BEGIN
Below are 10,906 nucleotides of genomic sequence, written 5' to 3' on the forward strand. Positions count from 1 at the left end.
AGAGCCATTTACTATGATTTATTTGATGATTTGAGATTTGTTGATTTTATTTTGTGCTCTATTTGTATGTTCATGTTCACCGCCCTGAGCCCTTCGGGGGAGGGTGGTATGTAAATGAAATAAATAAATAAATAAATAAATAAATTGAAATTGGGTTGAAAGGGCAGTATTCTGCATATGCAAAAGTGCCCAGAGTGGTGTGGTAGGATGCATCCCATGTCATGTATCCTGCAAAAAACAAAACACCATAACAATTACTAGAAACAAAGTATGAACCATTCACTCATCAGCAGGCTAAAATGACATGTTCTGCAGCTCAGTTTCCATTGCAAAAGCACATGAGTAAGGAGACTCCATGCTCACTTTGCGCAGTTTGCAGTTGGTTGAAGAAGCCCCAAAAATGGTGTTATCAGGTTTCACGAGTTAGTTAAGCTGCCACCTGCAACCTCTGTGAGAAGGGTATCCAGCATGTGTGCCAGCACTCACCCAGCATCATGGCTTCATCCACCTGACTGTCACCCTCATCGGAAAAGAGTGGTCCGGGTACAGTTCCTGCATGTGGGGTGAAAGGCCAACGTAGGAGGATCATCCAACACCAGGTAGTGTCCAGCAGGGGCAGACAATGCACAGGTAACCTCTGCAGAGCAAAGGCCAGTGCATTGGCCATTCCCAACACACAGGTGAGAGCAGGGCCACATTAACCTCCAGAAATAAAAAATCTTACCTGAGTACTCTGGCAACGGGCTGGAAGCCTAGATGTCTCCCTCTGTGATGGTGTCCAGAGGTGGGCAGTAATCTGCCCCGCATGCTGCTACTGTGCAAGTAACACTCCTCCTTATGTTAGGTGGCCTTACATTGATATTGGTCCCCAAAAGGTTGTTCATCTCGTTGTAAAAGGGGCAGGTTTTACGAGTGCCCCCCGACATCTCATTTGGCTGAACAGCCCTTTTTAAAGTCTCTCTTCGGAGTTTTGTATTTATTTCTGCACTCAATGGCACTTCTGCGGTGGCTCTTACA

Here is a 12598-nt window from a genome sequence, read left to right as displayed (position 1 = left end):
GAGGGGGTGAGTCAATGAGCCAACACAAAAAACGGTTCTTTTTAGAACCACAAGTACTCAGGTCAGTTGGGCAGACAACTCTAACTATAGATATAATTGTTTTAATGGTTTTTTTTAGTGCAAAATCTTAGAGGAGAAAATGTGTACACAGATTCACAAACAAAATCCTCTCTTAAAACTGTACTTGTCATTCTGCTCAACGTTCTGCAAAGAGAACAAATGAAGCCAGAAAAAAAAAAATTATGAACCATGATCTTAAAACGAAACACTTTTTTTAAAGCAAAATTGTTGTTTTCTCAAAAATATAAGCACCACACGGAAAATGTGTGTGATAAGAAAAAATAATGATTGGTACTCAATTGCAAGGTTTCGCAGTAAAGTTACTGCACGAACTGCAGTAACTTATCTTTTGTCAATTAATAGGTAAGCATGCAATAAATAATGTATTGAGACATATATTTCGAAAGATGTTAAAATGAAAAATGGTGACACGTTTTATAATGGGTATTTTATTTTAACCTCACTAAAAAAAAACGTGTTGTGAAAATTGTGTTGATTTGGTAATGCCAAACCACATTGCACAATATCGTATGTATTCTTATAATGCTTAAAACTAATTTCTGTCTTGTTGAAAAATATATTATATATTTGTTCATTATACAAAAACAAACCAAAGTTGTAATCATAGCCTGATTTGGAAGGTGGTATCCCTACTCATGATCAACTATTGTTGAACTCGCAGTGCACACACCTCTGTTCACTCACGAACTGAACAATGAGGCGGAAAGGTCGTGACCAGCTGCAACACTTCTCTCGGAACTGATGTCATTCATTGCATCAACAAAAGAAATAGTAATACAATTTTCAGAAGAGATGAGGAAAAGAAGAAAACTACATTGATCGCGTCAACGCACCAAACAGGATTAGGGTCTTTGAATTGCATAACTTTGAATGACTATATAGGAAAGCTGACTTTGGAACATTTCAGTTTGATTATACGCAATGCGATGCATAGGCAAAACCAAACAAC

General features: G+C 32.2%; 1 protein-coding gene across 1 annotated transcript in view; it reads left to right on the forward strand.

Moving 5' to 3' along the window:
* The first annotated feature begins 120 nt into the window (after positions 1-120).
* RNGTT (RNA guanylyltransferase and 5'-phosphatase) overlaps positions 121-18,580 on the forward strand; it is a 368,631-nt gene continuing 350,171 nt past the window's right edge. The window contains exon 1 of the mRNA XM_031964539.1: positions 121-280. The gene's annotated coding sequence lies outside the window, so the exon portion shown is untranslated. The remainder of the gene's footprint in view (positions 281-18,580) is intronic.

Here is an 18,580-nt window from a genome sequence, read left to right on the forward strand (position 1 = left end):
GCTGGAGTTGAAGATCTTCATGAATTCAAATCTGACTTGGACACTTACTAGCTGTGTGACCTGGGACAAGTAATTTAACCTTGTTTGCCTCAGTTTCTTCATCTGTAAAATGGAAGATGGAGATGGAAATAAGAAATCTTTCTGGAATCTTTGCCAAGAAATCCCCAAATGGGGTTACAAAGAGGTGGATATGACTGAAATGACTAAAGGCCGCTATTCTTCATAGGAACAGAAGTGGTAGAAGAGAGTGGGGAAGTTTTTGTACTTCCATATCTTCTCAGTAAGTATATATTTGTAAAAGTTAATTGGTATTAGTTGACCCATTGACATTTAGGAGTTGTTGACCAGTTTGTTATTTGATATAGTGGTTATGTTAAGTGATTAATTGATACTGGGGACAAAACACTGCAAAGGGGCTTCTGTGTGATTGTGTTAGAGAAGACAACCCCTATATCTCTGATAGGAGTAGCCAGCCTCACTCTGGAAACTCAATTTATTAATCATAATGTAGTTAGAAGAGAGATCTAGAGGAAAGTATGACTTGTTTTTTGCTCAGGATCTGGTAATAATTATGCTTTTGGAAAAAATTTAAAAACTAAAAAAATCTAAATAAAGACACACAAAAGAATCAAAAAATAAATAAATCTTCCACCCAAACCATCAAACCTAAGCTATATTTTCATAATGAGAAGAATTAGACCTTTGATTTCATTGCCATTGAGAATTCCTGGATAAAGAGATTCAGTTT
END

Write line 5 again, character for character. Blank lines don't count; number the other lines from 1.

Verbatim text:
General features: G+C 32.2%; 1 protein-coding gene across 1 annotated transcript in view; it reads left to right on the forward strand.